- to set forth or state in detail: to expound theories.
- to explain; interpret.
- to make a detailed statement (often followed by on).
Origin of expound
Examples from the Web for expound
I was going to expound on this today, but Josh Barro's got it covered.Romney's Tax Plan Still Doesn't Work
October 12, 2012
The spring collection was intended to expound on the female body, sensuality and skin--but not nudity.Louis Vuitton, Chanel, McQueen Cap Paris Spring 2013 Fashion Week Shows
October 3, 2012
Why, in an otherwise tough interview, he didn't ask Netanyahu to expound the distinction is beyond me.Obama Already Has A Red Line
September 16, 2012
He recognized me from TV, and began to expound his political opinions.The Sex Lives of Cab Drivers
June 7, 2012
The compulsion to expound on the grips of passion is timeless, it would seem.‘Love Letters’ Anthologizes 2,000 Years of Passion Put to Paper
February 11, 2012
Well, my dears, it is useless for me to expound to you that which I cannot myself understand.Micah Clarke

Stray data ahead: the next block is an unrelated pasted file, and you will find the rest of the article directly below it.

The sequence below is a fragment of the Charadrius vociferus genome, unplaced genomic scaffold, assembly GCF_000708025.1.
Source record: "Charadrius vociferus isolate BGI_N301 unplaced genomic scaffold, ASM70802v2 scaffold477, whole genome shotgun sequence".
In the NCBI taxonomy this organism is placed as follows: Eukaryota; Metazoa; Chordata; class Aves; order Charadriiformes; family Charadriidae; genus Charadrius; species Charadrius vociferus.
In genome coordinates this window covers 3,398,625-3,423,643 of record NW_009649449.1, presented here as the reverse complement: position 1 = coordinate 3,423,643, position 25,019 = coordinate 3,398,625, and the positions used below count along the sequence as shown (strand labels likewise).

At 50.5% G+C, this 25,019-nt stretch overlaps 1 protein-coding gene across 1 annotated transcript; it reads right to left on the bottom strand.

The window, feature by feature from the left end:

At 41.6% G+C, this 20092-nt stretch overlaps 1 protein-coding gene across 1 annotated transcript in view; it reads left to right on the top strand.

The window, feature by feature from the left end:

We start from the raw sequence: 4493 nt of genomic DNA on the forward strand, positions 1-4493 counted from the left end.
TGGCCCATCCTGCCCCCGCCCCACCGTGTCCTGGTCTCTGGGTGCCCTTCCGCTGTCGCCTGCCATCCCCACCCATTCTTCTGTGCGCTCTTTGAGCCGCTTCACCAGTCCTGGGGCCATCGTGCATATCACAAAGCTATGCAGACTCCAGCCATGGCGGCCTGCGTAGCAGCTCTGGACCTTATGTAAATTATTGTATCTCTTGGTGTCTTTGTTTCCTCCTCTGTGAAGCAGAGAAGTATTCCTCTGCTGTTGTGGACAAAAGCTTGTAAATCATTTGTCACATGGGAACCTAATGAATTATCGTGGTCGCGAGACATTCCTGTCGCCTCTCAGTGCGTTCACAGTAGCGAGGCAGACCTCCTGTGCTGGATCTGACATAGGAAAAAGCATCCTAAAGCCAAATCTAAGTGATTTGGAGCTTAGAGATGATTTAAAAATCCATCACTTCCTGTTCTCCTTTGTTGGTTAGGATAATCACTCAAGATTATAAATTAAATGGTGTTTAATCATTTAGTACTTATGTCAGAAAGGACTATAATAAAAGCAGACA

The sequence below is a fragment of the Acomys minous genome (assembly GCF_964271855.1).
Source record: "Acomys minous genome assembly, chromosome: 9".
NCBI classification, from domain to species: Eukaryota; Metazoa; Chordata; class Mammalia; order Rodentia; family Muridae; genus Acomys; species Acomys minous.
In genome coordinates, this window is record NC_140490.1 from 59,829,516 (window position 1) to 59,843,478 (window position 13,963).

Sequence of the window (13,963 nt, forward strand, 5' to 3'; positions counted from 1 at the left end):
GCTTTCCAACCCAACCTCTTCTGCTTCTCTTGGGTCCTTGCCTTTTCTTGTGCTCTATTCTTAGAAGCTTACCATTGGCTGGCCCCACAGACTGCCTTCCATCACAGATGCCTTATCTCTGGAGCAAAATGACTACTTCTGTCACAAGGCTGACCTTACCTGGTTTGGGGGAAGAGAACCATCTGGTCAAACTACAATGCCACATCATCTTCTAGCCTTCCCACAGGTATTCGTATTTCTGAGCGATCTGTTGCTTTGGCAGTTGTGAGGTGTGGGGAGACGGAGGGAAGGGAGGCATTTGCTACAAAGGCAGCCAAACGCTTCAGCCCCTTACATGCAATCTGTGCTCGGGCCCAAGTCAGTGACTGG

Arthur Conan Doyle
Professor Turner will expound the significance of the frontier in American history.The American Mind
"Because—" But it was no moment to expound the personal nature of love.Howards End
E. M. Forster
Will you allow me then to explain how I should have liked to have heard you expound the matter?Laws
I will expound this meaning of mine through the medium of a parable.The Shame of Motley
- (when intr, foll by on or about) to explain or set forth (an argument, theory, etc) in detailto expound on one's theories; he expounded his reasoning
Word Origin and History for expound
c.1300, from Old French espondre "expound (on), set forth, explain," from Latin exponere "put forth, explain, expose, exhibit," from ex- "forth" (see ex-) + ponere "to put, place" (see position); with intrusive -d (cf. sound (n.1)). The usual Middle English form was expoune. Related: Expounded; expounding.